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10 Crazy Easter Traditions From Around The World

Count me in on the crime TV binging and the giant Omelettes!

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1. The cracking of the whip in the Czech Republic and Slovakia

If you are a woman living in the Czech Republic or Slovakia it is in your best interest to stay inside on Easter because the local men and boys all roam the streets with a decorated whip looking for girls to lightly whip. Don't fret, the whipping is not suppose to hurt but rather encourage beauty and good health. As great as beauty and health are I'd much rather take my chances than experience a little whipping.
Skyscanner / Via wanderlust.co.uk

If you are a woman living in the Czech Republic or Slovakia it is in your best interest to stay inside on Easter because the local men and boys all roam the streets with a decorated whip looking for girls to lightly whip. Don't fret, the whipping is not suppose to hurt but rather encourage beauty and good health. As great as beauty and health are I'd much rather take my chances than experience a little whipping.

2. Easter-ween in Finland

Forget Halloween, the time to dress up as witches and go door-to-door for candy comes during Easter in Finland. Not only do the children dress up but many bonfires are held to scare witches and Satan away.
embassybrasilla / Via wanderlust.co.uk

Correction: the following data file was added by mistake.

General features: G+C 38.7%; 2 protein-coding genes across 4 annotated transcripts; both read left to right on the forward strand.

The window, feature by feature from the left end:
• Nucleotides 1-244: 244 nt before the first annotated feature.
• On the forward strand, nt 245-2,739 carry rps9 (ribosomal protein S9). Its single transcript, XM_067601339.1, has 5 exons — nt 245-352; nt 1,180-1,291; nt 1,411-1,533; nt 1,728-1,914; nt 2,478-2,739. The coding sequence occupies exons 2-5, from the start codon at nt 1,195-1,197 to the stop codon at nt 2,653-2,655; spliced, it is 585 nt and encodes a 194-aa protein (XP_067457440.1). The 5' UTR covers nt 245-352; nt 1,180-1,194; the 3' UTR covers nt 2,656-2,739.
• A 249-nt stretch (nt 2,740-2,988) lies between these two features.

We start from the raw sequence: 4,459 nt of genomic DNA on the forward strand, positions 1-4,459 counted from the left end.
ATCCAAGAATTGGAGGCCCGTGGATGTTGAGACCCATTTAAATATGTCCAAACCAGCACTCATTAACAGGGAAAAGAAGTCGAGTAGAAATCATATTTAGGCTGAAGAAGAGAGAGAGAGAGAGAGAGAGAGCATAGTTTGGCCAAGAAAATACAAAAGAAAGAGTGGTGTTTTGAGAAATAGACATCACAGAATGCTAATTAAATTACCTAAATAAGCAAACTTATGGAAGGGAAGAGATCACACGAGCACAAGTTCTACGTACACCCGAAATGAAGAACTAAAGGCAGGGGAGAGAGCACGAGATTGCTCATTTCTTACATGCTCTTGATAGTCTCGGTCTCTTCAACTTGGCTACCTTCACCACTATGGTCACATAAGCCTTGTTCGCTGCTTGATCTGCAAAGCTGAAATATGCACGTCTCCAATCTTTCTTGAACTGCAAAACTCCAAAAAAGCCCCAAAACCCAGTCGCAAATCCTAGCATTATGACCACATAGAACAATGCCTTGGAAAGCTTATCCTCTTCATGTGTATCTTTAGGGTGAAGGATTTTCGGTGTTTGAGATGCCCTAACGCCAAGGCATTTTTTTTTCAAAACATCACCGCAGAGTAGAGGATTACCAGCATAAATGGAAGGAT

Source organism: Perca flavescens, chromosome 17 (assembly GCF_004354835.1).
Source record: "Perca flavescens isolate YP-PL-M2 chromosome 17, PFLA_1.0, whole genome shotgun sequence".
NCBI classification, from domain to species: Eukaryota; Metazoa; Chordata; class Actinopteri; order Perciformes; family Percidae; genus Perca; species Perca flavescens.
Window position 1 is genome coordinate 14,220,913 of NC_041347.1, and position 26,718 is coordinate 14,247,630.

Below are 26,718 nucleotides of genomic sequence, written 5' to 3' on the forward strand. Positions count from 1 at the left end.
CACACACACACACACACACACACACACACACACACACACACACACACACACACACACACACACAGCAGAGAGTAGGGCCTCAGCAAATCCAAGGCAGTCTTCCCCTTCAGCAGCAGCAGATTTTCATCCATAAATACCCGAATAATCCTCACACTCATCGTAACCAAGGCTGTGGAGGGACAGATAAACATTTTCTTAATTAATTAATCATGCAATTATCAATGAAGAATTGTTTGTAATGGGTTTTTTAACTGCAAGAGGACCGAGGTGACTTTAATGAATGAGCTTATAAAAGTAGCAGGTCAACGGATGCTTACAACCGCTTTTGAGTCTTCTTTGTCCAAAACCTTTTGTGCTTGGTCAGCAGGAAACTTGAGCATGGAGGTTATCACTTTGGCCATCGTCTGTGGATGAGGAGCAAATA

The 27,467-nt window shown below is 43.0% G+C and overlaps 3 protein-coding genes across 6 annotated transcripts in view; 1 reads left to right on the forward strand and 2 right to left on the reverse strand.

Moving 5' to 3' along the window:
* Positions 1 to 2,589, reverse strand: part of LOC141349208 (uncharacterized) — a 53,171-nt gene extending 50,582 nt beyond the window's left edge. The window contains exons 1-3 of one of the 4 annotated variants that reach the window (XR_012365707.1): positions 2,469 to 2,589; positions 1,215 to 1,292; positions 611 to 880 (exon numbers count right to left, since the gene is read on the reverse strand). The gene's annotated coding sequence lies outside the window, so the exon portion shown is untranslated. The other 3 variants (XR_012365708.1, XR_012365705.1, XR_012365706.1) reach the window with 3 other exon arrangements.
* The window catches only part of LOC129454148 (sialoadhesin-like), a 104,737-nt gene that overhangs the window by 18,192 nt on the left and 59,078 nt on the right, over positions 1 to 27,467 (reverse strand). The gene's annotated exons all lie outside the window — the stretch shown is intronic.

Forget Halloween, the time to dress up as witches and go door-to-door for candy comes during Easter in Finland. Not only do the children dress up but many bonfires are held to scare witches and Satan away.

3. Iguanas, Turtles, and Big Rodents are the food of choice in Colombia for Easter

Colombians are not tempted by chocolate eggs but rather they observe Easter by feasting on iguanas, turtles, and big rodents as the holiday's delicacy.
San Diego Zoo Animals / Via wanderlust.co.uk

Colombians are not tempted by chocolate eggs but rather they observe Easter by feasting on iguanas, turtles, and big rodents as the holiday's delicacy.

4. Red Eggs in Greece

A typical Easter tradition for many households is to decorate eggs many different colors, but in Greece you will only find red eggs. Red is the color of life and for the Greeks, represents the blood of Christ. Eggs are a symbol of like and having the eggs decorate red portrays the message of victory over death.
Epicurus / Via scmp.com

A typical Easter tradition for many households is to decorate eggs many different colors, but in Greece you will only find red eggs. Red is the color of life and for the Greeks, represents the blood of Christ. Eggs are a symbol of like and having the eggs decorate red portrays the message of victory over death.

5. Crucifixion in the Philippines

No where is Easter celebrated more seriously than in the Philippines. In the central Luzon province of Pampanga, many Catholics willingly volunteer to have their palms and feet nailed before being pretend "crucified" by people dressed as Romans. This gruesome ritual has been discouraged by Catholic leaders but the local mayor supports it as it draws up to 60,000 people and boosts the local economy.
CultureTrip / Via scmp.com

No where is Easter celebrated more seriously than in the Philippines. In the central Luzon province of Pampanga, many Catholics willingly volunteer to have their palms and feet nailed before being pretend "crucified" by people dressed as Romans. This gruesome ritual has been discouraged by Catholic leaders but the local mayor supports it as it draws up to 60,000 people and boosts the local economy.